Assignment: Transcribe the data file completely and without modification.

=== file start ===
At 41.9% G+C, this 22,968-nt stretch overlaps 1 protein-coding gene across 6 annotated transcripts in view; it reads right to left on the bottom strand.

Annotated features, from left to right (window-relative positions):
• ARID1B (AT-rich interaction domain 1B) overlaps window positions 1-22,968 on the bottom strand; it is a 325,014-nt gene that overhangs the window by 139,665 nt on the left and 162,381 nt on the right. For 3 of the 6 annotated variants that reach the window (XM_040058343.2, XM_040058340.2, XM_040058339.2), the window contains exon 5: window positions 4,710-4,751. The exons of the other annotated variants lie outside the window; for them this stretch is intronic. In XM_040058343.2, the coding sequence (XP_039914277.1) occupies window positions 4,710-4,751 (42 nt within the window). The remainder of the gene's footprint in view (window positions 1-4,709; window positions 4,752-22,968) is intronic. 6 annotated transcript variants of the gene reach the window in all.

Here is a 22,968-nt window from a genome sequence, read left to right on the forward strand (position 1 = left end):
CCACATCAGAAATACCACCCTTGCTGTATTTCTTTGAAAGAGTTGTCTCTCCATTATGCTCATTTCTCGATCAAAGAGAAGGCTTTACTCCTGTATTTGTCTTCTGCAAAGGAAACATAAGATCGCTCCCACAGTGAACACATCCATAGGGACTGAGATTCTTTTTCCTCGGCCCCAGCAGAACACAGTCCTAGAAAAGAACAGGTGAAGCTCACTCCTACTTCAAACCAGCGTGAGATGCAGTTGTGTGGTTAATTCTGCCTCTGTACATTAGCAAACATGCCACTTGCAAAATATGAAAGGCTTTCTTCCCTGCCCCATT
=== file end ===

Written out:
At 41.9% G+C, this 22,968-nt stretch overlaps 1 protein-coding gene across 6 annotated transcripts in view; it reads right to left on the bottom strand.

Annotated features, from left to right (window-relative positions):
• ARID1B (AT-rich interaction domain 1B) overlaps window positions 1-22,968 on the bottom strand; it is a 325,014-nt gene that overhangs the window by 139,665 nt on the left and 162,381 nt on the right. For 3 of the 6 annotated variants that reach the window (XM_040058343.2, XM_040058340.2, XM_040058339.2), the window contains exon 5: window positions 4,710-4,751. The exons of the other annotated variants lie outside the window; for them this stretch is intronic. In XM_040058343.2, the coding sequence (XP_039914277.1) occupies window positions 4,710-4,751 (42 nt within the window). The remainder of the gene's footprint in view (window positions 1-4,709; window positions 4,752-22,968) is intronic. 6 annotated transcript variants of the gene reach the window in all.

Here is a 22,968-nt window from a genome sequence, read left to right on the forward strand (position 1 = left end):
CCACATCAGAAATACCACCCTTGCTGTATTTCTTTGAAAGAGTTGTCTCTCCATTATGCTCATTTCTCGATCAAAGAGAAGGCTTTACTCCTGTATTTGTCTTCTGCAAAGGAAACATAAGATCGCTCCCACAGTGAACACATCCATAGGGACTGAGATTCTTTTTCCTCGGCCCCAGCAGAACACAGTCCTAGAAAAGAACAGGTGAAGCTCACTCCTACTTCAAACCAGCGTGAGATGCAGTTGTGTGGTTAATTCTGCCTCTGTACATTAGCAAACATGCCACTTGCAAAATATGAAAGGCTTTCTTCCCTGCCCCATT